We were enjoying a beautiful day on the water on our way from the Banda Islands to Namrole on Buru Island, when Jonathan turned to me waving his arms in the air and saying “there’s a ….there’s a…there’s a…. ” before blurting out “There’s a whale!”
“Oh wow!” says I “Where is it? What direction ? On the horizon or nearer?”
“No, right there – next to the boat!” was his response.
Sure enough, at that moment I saw a huge flume of whale exhalation just to one side of the bow.
Not knowing what to do for the best we hurriedly turned in behind where we saw the flume, hoping against hope that we wouldn’t bump into or run over the whale.
A moment later, on the other side of the boat, we saw the majestic arch of a hump back whale – a big one, at least the size of Bali Hai and probably much longer.
The whale swam lazily along, long enough to have a good look at us and long enough for us to have a good look at him! Then it dived down and that was the last we saw of him.
Something else very special happened to us that night after the sun set . There was absolutely no moon so we were expecting the night sail to be extremely dark. However, we could not have been more wrong!
As night fell a curious phenomenon occurred. The sea – quite literally -began to glow! The water became a ghostly milky white, brighter than the dark, dark sky. It was disorientating, astonishing and very, very strange.
It looked as if there were lights deep down below at the bottom of the ocean that were backlighting the water. The horizon seemed to have done a flip – with the sky below and the sea above. Was it those mushrooms we ate for dinner?!
It felt strange and definitely quite creepy. It reminded me of a movie sequence set in space or in Never Never Land. I half expected to see the shadow of a twin masted schooner with Captain Jack swinging from the mast to come into view….
We later learnt that this amazing occurrence only happens in that part of the Banda Sea and one other place in the world. It seems it just happens at certain times of the year so we were tremendously fortunate to witness it.
I had my doubts as to whether it was a natural occurrence or not as I noticed on the chart that we were sailing over a munitions dump that night! Maybe some of the dumped weapons were radio active?!
However, we had the glow again for part of a night on the way from Namrole to Wakatobi – many miles from the dump and several people have assured us it’s nothing to do with leaking isotopes!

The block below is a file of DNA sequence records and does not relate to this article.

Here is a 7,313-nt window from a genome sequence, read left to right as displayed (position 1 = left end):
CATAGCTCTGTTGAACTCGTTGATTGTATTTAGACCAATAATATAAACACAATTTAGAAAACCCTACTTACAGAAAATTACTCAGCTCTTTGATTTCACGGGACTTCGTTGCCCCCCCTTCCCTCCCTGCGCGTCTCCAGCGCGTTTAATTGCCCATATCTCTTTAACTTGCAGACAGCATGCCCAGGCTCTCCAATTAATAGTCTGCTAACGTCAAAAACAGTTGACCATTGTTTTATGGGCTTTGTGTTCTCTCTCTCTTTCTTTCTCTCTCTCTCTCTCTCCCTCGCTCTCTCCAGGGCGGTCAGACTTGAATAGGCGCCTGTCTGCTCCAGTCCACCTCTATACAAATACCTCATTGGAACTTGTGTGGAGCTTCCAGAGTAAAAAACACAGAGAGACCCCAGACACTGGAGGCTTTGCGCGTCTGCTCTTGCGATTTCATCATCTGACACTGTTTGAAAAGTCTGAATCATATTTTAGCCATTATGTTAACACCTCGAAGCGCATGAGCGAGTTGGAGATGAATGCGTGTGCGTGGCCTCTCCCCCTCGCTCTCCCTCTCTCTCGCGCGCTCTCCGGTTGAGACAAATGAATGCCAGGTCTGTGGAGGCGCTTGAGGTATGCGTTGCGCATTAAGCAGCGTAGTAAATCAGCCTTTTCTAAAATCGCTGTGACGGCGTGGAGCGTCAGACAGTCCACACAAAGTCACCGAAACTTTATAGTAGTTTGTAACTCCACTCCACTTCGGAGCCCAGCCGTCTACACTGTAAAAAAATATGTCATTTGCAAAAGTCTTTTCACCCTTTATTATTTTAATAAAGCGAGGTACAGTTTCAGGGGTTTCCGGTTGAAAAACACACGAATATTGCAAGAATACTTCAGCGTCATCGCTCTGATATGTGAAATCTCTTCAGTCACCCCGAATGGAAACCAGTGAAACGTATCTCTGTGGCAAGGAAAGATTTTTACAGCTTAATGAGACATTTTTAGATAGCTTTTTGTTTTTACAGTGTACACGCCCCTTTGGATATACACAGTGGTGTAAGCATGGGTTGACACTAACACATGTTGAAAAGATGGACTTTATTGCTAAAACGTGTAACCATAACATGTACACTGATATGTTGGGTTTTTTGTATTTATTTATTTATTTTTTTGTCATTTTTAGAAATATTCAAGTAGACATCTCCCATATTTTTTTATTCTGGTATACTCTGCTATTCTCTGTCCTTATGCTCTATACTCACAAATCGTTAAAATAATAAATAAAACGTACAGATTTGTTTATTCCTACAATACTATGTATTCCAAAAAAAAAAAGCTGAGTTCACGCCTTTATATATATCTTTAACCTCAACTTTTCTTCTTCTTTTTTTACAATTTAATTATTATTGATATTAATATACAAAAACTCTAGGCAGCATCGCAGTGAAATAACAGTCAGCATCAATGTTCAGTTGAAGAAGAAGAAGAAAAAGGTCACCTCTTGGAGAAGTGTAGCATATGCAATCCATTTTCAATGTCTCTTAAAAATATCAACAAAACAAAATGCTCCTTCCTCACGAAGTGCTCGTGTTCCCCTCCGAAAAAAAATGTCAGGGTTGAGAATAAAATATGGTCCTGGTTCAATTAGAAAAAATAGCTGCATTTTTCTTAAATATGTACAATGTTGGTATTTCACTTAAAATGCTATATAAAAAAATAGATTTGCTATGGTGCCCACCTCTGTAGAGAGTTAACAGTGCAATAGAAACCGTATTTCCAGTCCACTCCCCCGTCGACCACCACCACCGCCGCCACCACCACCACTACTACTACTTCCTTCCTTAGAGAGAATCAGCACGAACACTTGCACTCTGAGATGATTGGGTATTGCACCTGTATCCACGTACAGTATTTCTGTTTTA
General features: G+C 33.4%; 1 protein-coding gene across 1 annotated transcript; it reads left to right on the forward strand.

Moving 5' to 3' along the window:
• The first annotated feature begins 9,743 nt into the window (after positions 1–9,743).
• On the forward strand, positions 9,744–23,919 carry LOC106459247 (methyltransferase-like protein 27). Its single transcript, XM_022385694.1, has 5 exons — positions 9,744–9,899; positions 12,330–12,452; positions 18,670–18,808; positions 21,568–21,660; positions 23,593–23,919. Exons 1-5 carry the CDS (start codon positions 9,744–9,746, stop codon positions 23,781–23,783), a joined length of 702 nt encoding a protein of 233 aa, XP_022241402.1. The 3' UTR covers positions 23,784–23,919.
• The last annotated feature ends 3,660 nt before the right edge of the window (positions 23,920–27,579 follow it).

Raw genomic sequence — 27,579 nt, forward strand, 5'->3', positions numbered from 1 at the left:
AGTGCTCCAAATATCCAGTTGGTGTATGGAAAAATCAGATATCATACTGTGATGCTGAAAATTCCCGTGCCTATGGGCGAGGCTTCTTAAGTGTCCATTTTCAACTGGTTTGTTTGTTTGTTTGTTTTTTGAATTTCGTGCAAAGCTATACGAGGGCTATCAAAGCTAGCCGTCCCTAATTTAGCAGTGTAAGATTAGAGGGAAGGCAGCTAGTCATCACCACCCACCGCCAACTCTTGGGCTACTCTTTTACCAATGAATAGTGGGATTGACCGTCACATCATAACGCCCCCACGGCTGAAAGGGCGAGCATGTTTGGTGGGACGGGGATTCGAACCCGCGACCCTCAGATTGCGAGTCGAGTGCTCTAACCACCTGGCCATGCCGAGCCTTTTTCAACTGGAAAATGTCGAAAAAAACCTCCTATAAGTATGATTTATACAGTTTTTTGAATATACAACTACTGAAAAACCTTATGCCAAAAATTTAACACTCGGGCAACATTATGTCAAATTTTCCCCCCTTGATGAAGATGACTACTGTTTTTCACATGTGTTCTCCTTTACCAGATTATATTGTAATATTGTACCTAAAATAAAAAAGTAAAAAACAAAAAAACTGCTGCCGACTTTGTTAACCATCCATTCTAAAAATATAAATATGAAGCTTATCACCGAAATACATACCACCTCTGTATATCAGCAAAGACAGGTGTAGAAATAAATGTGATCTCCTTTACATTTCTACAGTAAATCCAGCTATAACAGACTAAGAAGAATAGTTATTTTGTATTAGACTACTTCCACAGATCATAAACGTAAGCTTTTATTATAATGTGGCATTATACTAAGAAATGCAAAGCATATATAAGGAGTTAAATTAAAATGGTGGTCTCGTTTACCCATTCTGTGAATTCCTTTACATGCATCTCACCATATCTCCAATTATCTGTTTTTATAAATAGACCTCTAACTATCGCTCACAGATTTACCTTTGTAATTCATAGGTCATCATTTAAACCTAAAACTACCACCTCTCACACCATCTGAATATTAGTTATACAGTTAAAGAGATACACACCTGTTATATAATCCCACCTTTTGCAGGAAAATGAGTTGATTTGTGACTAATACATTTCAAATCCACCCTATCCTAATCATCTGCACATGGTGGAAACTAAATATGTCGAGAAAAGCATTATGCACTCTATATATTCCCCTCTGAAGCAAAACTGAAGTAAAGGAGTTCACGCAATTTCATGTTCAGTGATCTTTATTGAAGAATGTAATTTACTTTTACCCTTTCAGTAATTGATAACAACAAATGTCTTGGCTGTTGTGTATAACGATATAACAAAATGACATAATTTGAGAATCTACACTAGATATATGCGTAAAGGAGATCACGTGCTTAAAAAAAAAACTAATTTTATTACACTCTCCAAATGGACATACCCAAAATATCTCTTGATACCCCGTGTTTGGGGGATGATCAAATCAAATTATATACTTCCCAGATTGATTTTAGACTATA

When we have Internet again I must find out more about it! I’m sure there will be someone out there who has done the research and can explain the ghostly sea!
We had left Banda Neira feeling that we could have stayed for much longer but we were nevertheless excited about the next destination Namrole.
This was the first time that yachts had visited the island – previously arriving by sail boat had been prohibited. We were told this was because it had been home to many hundreds of communist exiles from Java in the 1970’s. Maybe the authorities were concerned that the exiles might cadge a lift from passing yachts and stir up trouble again in Jakarta?
The anchorage, near the jetty at one end of a large bay, was very pretty despite being skirted on one side by a ferry dock. On the other side was a coral reef sheltered by a land mass with a small gap from which you caught glimpses of the sparking open sea.
Around 25 of our fleet turned up which was a comfortable number to fit into the anchorage.
The day after our arrival a wonderful welcome was laid on for us. The chiefs of the traditional local tribes were the first to welcome us and then the children made a pathway leading to the pavilion where we were to be seated, with lengths of white satin either side.
As before at other welcome festivities, there was cake and water in a lovely little box for each of us, beautiful dancing and singing and of course the obligatory speeches. The morning was topped off with an unexpected “pleasure’ – the Vice Regent singing Karaoke!
Not sure quite what the relevance of “Baby Blue” was but he enjoyed himself and fortunately sang quite tunefully and very sincerely with all the appropriate gestures any self respecting performer should make. I think the idea was that everyone should have a go but strangely none of the yachties stepped up to the mark!
A beautiful lunch was laid out on groaning tables but before we got to eat anything we had to walk about 15 metres and in that time, each of us had to have photos taken with literally scores of people. We could not take a step before being cajoled into putting our arms round men/women and children and smiling cheesily for the camera!
After lunch, Jonathan and I slipped away to do a quick recce of the town. After Banda, it seemed at first glance dry, dusty and hot, with little interesting architecture or places of note. However, the local people were absolutely delightful and without exception, smiled and waved and shouted a greeting from their motorbikes, shops or just as they were walking along. They were so friendly and seemed genuinely pleased to see us.